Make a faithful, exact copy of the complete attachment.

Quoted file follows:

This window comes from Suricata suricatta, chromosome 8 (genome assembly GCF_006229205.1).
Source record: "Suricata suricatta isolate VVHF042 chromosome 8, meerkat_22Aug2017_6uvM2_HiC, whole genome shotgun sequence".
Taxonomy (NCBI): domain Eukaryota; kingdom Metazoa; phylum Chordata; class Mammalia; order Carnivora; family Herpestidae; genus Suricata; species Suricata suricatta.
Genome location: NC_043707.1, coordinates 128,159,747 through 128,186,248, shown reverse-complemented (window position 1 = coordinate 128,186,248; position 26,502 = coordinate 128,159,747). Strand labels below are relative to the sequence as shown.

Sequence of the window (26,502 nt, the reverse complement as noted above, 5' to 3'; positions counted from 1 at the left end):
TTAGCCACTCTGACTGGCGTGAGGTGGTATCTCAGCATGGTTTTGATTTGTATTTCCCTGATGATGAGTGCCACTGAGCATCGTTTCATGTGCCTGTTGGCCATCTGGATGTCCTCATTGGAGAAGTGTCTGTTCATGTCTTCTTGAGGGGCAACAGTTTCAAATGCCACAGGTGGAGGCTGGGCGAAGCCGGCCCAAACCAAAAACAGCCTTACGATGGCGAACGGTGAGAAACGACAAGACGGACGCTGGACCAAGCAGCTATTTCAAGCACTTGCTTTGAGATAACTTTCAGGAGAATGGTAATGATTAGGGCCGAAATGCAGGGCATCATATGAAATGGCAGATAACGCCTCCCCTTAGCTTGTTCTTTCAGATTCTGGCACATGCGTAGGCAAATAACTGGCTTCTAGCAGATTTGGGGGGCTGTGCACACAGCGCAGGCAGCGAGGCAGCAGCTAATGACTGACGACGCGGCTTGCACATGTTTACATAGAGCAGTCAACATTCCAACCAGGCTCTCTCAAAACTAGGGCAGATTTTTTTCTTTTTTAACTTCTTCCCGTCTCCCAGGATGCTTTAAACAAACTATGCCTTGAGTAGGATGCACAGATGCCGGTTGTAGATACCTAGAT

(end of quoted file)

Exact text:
This window comes from Suricata suricatta, chromosome 8 (genome assembly GCF_006229205.1).
Source record: "Suricata suricatta isolate VVHF042 chromosome 8, meerkat_22Aug2017_6uvM2_HiC, whole genome shotgun sequence".
Taxonomy (NCBI): domain Eukaryota; kingdom Metazoa; phylum Chordata; class Mammalia; order Carnivora; family Herpestidae; genus Suricata; species Suricata suricatta.
Genome location: NC_043707.1, coordinates 128,159,747 through 128,186,248, shown reverse-complemented (window position 1 = coordinate 128,186,248; position 26,502 = coordinate 128,159,747). Strand labels below are relative to the sequence as shown.

Sequence of the window (26,502 nt, the reverse complement as noted above, 5' to 3'; positions counted from 1 at the left end):
TTAGCCACTCTGACTGGCGTGAGGTGGTATCTCAGCATGGTTTTGATTTGTATTTCCCTGATGATGAGTGCCACTGAGCATCGTTTCATGTGCCTGTTGGCCATCTGGATGTCCTCATTGGAGAAGTGTCTGTTCATGTCTTCTTGAGGGGCAACAGTTTCAAATGCCACAGGTGGAGGCTGGGCGAAGCCGGCCCAAACCAAAAACAGCCTTACGATGGCGAACGGTGAGAAACGACAAGACGGACGCTGGACCAAGCAGCTATTTCAAGCACTTGCTTTGAGATAACTTTCAGGAGAATGGTAATGATTAGGGCCGAAATGCAGGGCATCATATGAAATGGCAGATAACGCCTCCCCTTAGCTTGTTCTTTCAGATTCTGGCACATGCGTAGGCAAATAACTGGCTTCTAGCAGATTTGGGGGGCTGTGCACACAGCGCAGGCAGCGAGGCAGCAGCTAATGACTGACGACGCGGCTTGCACATGTTTACATAGAGCAGTCAACATTCCAACCAGGCTCTCTCAAAACTAGGGCAGATTTTTTTCTTTTTTAACTTCTTCCCGTCTCCCAGGATGCTTTAAACAAACTATGCCTTGAGTAGGATGCACAGATGCCGGTTGTAGATACCTAGAT